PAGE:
In her thesis Kim van der Elst has evaluated the behavior and the exposure of antifungal drugs and established the relation with the treatment outcome in critically ill adults and children. Furthermore, she has developed noninvasive sampling methods to facilitate monitoring of drug concentrations in blood/body fluids. She has shown that the antifungal drug exposure in critically ill adults and children is often inadequate with the standard dose.
With the growing number of immunocompromised and critically ill patients, as the result of aggressive cancer treatment and immunosuppressive treatment after organ transplantation, the incidence of invasive fungal disease has increased in recent years. However, the behavior of a drug in the body and the blood concentration of the drug can be altered in critically ill patients compared to healthy people.
Adequate exposure is essential for an effective treatment, and ultimately, for improved outcome. The findings of Van der Elst call for the development of a more personalized therapy for patients with invasive fungal disease. This treatment should be based on the characteristics of the fungus and on the characteristics of the patient (underlying disease and treatment of the disease, leading to altered drug behavior). With this strategy, adequate antifungal treatment can be achieved with the current arsenal of antifungal drugs.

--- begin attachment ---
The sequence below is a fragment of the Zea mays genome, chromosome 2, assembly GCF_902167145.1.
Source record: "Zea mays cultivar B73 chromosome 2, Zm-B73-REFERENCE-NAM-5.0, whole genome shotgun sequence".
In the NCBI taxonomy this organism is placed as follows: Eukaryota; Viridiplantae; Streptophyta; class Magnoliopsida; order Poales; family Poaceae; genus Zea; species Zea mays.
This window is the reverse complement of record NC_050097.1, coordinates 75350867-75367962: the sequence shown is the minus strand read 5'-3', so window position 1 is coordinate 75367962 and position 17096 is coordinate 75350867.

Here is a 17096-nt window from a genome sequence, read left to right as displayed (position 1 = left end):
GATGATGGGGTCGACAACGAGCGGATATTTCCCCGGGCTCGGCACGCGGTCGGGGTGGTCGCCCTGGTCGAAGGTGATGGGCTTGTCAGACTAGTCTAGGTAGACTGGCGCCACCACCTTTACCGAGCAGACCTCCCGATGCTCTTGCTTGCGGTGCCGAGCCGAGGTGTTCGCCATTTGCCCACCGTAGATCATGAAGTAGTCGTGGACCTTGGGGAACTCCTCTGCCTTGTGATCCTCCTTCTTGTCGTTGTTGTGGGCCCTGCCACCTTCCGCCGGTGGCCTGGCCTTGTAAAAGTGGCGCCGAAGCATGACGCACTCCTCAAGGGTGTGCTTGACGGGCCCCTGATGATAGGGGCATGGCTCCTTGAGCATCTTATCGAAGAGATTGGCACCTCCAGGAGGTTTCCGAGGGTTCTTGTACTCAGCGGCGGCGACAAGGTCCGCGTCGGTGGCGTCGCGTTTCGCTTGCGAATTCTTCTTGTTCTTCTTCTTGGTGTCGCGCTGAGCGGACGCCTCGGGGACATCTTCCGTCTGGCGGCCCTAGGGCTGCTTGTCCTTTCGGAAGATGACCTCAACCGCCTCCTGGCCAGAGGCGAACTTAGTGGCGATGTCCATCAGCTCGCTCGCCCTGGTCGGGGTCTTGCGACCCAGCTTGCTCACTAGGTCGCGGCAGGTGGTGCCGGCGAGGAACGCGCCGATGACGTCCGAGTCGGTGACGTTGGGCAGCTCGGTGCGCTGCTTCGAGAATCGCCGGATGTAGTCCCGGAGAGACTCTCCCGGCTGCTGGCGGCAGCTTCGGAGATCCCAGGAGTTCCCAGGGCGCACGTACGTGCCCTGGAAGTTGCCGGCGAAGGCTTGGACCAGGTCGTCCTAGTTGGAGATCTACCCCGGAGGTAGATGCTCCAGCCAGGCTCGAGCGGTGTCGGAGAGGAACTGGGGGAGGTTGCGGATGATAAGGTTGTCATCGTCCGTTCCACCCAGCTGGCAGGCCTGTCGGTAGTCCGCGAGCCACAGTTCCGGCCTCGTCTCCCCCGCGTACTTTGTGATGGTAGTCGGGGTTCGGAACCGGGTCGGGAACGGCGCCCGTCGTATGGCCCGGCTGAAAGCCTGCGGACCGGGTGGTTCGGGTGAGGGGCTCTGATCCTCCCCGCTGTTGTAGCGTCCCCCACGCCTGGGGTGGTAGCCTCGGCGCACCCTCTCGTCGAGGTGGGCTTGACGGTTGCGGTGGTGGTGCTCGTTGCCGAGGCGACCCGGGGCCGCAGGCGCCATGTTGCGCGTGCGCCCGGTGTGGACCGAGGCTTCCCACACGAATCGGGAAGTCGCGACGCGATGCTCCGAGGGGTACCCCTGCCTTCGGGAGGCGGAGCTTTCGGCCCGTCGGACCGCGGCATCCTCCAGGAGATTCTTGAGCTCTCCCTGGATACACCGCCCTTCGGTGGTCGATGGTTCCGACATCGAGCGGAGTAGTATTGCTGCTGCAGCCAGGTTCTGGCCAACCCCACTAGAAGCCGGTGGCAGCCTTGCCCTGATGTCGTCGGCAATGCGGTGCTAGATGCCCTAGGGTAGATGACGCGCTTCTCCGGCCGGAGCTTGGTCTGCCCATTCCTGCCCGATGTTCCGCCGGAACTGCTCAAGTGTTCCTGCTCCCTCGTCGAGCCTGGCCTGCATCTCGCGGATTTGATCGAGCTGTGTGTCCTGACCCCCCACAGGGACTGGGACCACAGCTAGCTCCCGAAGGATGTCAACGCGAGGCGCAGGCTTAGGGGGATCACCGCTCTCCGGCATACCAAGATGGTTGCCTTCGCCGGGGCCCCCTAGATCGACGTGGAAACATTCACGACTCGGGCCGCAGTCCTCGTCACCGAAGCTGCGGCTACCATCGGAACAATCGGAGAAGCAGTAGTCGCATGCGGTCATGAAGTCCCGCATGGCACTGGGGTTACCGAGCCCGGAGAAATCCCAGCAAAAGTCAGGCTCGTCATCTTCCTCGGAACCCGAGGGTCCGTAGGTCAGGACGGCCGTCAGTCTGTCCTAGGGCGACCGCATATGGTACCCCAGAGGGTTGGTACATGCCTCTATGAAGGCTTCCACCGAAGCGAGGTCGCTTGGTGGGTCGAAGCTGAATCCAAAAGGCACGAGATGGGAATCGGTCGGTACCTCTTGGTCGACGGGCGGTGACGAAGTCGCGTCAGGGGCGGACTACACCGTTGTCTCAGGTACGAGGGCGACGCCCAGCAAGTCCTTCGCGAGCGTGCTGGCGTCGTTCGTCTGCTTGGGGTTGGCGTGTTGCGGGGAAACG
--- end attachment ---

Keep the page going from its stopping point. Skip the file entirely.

June 05, 2015
prof. dr. J.G.W. (Jos) Kosterink
prof. dr. T.S. (Tjip) van der Werf
prof. dr. D.R.A. (Donald) Uges
Academy building RUG
Mathematics and Natural Sciences
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